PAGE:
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Thursday, July 28, 2005

Roller Coaster Virginity

Belmont Park’s New Beach Blaster Touches Writer’s No-No Spot.

The safety harness is one of those over-the-top, strap-you-in, this-is-all-that-stands-between-you-and-flying-through-the-air-into-the-cotton-candy-vendor types. Prior to being clamped down, it blocked my direct line of sight. Upon gazing downward, only the toothpick legs of three pre-teen girls dangled, too short to even touch the bottom of the ride that was about to hurdle all of us through the air. They seemed giddy. What were they thinking of me, or at least what they saw—some hairy Jewish legs long enough to be firmly planted on the solid Earth below? Pedophile? Perhaps. At the very least, someone Mom told us to stay away from--the lonely roller coaster rider.
Prior to Friday’s trip to Belmont Park, the punctuation mark at the end of Pacific Beach, marking the beginning of the man-made monstrosity that is Mission Beach--I was a roller coaster virgin. Despite growing up near Santa Cruz’s famed Beach Boardwalk (a larger, and less sanitary version of Belmont Park) and a smattering of Northern California amusement parks, the experience of riding a rollercoaster eluded me. Much like heroine and bondage, any benefit to be gained from roller coasters always seemed…well…too much trouble. There are certain activities one is suppose to experience at certain ages. Drinking? 16ish. Rollercoasters? 12, I’d say. But what happens when you are 21? You can’t very well go for the first time at that point—you should keep the streak alive, making your lack of experience a point of uniqueness and eccentricity.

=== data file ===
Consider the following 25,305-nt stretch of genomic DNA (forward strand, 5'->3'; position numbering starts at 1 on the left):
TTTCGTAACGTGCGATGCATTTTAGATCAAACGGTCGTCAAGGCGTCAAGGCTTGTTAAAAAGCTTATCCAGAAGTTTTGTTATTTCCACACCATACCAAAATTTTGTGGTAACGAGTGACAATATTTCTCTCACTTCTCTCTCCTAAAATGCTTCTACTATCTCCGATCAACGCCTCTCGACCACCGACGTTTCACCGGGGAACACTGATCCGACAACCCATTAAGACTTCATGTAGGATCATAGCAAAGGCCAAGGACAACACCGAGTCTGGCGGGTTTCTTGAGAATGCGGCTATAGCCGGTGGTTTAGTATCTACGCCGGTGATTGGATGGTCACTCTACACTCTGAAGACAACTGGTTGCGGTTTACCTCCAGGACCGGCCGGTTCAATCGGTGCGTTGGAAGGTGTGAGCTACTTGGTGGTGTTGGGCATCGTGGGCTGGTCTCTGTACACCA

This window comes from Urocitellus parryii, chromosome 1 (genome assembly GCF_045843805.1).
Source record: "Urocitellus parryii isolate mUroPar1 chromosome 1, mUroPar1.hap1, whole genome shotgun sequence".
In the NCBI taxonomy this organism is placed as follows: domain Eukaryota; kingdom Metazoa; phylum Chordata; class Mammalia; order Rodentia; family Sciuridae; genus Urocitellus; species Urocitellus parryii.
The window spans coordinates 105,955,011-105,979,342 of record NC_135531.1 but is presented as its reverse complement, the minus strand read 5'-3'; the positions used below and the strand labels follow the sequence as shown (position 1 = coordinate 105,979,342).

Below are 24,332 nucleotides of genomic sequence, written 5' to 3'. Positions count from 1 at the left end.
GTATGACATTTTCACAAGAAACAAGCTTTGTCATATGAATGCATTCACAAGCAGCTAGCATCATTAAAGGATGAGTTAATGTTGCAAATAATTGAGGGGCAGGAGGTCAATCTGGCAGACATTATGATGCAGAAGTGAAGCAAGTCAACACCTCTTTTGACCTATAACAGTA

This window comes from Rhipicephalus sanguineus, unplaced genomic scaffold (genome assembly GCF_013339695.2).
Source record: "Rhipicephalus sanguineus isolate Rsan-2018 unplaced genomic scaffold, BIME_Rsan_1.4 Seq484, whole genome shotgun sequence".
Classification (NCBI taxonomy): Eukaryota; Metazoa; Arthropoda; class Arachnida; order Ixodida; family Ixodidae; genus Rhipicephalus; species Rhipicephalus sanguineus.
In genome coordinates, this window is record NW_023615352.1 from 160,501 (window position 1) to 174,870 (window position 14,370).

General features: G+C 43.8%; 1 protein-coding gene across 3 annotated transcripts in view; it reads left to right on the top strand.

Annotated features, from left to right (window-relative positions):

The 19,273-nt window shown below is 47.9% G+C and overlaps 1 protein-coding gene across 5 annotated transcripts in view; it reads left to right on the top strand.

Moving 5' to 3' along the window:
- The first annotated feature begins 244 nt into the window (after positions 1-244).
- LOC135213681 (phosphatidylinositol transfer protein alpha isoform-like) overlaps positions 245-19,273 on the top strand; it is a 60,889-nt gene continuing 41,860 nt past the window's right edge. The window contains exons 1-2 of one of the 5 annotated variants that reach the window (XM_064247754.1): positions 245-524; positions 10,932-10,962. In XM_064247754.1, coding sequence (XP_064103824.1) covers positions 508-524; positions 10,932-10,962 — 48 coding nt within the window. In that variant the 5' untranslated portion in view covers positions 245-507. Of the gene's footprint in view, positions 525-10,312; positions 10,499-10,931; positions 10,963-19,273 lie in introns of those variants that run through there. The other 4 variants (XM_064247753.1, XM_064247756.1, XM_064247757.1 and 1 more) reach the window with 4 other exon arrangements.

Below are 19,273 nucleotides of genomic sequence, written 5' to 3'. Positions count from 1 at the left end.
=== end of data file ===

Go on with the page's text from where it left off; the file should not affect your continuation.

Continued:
Belmont Park is certainly worth the trip. Smelling of an ideal carnival (cotton candy and popcorn, with workers who are friendly and freshly bathed, unlike those I recall from my youth) it is a delightful, truly family friendly park open to all. While rides cost between three and five dollars, the games and treats are a nice change from the beach it borders. Re-opened by the same folks who run the Santa Cruz Beach Boardwalk in 1990, Belmont has since added more rides for the older set to go along with its famed Giant Dipper wooden roller coaster. The machine chosen to end my streak of amusement chastity was the Beach Blaster (insert pithy sex joke here). Opened as of May 27th, the ride was described as “unfinished” by Belmont’s General Manager, Wendy Craine. “Unfinished”, I informed her, is an unfortunate choice of adjectives for a rollercoaster—I would not drive an unfinished car, nor fly on an unfinished plane. She assured me all of the important aspects of the ride were in fact finished—the cosmetic touches were all that was lacking. Seeming more upstanding than your run of the mill carnie, I careless placed my life in the hands of her newly purchased ride, ready to do what it may to me after I was strapped into her unfinished machine of doom.
What happened next is, literally a blur. Not exactly a roller coaster, imagine your body as a cantaloupe placed in a plastic supermarket bag. Then swing the bag around in circles, being careless about the direction or speed, and certainly the cantaloupe. That is the Beach Blaster. I contend I am no longer a roller coaster virgin. While I may not have had the typical, missionary style, classic first time experience, certainly I left something at the Beach Blaster last Friday—and if I were you, I certainly wouldn’t sit in the seat three in from the right.